Wednesday, November 19, 2008

Vice President Dick Cheney and former Attorney General Alberto Gonzales have been indicted

Political Roast-Cheney, Gonzales indicted in South Texas county


McALLEN, Texas (AP) — Vice President Dick Cheney and former Attorney General Alberto Gonzales have been indicted on state charges involving federal prisons in a South Texas county that has been a source of bizarre legal and political battles under the outgoing prosecutor.

The indictment returned Monday has not yet been signed by the presiding judge, and no action can be taken until that happens.

The seven indictments made public in Willacy County on Tuesday included one naming state Sen. Eddie Lucio Jr. and some targeting public officials connected to District Attorney Juan Angel Guerra's own legal battles.

Regarding the indictments targeting the public officials, Guerra said, "the grand jury is the one that made those decisions, not me."

Guerra himself was under indictment for more than a year and half until a judge dismissed the indictments last month. Guerra's tenure ends this year after nearly two decades in office. He lost convincingly in a Democratic primary in March.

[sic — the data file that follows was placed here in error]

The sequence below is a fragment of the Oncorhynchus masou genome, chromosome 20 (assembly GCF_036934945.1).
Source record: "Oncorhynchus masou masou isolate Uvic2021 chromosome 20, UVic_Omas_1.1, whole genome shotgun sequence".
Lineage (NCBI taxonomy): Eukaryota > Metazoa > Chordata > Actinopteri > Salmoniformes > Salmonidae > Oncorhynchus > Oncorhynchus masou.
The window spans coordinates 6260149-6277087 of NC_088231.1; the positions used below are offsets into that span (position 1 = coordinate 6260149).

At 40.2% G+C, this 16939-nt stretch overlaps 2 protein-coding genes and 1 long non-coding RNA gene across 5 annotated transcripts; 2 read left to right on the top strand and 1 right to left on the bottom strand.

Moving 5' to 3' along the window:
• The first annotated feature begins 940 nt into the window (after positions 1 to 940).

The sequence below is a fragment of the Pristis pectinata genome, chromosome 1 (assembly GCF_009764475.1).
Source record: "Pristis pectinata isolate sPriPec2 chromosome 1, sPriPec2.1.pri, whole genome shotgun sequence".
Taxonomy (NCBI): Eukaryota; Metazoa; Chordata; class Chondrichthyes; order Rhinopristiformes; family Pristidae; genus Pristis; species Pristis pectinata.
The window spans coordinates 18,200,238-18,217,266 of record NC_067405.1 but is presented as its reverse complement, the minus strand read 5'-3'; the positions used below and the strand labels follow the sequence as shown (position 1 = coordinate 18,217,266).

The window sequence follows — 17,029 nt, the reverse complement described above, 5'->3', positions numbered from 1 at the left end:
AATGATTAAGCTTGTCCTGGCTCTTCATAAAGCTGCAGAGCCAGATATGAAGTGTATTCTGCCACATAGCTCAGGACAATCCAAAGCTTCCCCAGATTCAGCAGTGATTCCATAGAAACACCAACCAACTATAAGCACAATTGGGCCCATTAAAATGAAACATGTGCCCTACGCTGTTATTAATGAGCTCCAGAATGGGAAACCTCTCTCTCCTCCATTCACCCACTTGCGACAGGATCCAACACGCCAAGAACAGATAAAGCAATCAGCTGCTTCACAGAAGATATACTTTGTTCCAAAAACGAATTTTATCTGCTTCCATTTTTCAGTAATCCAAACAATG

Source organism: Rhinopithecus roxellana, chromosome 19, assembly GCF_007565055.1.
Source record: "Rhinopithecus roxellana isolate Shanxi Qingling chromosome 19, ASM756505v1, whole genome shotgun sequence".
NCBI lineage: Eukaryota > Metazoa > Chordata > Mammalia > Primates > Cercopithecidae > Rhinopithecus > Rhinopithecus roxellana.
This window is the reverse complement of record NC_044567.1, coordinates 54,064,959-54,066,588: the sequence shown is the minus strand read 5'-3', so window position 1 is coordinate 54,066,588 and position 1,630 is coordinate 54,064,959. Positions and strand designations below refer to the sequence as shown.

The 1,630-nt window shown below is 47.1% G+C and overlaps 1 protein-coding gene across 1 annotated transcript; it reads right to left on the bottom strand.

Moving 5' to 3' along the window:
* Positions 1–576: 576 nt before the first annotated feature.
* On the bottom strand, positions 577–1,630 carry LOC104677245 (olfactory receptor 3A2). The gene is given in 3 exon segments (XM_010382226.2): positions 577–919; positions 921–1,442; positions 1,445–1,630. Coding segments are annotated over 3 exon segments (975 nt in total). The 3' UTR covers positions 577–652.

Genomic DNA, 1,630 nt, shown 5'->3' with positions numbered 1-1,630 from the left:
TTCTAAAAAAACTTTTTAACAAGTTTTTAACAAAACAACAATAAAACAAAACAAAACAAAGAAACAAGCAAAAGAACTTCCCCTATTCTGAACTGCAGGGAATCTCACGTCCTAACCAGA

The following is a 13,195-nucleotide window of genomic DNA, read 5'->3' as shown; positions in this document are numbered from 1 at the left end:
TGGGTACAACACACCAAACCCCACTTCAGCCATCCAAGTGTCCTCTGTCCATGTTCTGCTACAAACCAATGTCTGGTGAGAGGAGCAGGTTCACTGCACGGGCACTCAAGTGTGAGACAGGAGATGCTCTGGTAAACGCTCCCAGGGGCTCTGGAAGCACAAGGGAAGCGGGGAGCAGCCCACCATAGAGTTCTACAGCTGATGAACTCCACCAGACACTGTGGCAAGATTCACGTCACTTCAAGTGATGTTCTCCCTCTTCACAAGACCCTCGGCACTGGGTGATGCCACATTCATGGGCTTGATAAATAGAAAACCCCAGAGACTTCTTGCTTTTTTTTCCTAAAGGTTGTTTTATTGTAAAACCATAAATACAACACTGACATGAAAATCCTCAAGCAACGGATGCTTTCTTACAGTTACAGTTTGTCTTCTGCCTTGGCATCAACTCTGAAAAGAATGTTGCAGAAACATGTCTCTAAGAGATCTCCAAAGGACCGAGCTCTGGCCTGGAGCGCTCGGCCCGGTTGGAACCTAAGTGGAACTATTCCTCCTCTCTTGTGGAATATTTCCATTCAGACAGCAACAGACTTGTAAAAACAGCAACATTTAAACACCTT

Guerra said the prison-related charges against Cheney and Gonzales are a national issue and experts from across the country testified to the grand jury.

Cheney is charged with engaging in an organized criminal activity related to the vice president's investment in the Vanguard Group, which holds financial interests in the private prison companies running the federal detention centers. It accuses Cheney of a conflict of interest and "at least misdemeanor assaults" on detainees because of his link to the prison companies.

Megan Mitchell, a spokeswoman for Cheney, declined to comment on Tuesday, saying that the vice president had not yet received a copy of the indictment.

The indictment accuses Gonzales of using his position while in office to stop an investigation in 2006 into abuses at one of the privately-run prisons.

Gonzales' attorney, George Terwilliger III, said in a written statement, "This is obviously a bogus charge on its face, as any good prosecutor can recognize." He said he hoped Texas authorities would take steps to stop "this abuse of the criminal justice system."

Another indictment released Tuesday accuses Lucio of profiting from his public office by accepting honoraria from prison management companies. Guerra announced his intention to investigate Lucio's prison consulting early last year.

Lucio's attorney, Michael Cowen, released a scathing statement accusing Guerra of settling political scores in his final weeks in office.

"Senator Lucio is completely innocent and has done nothing wrong," Cowen said, adding that he would file a motion to quash the indictment this week.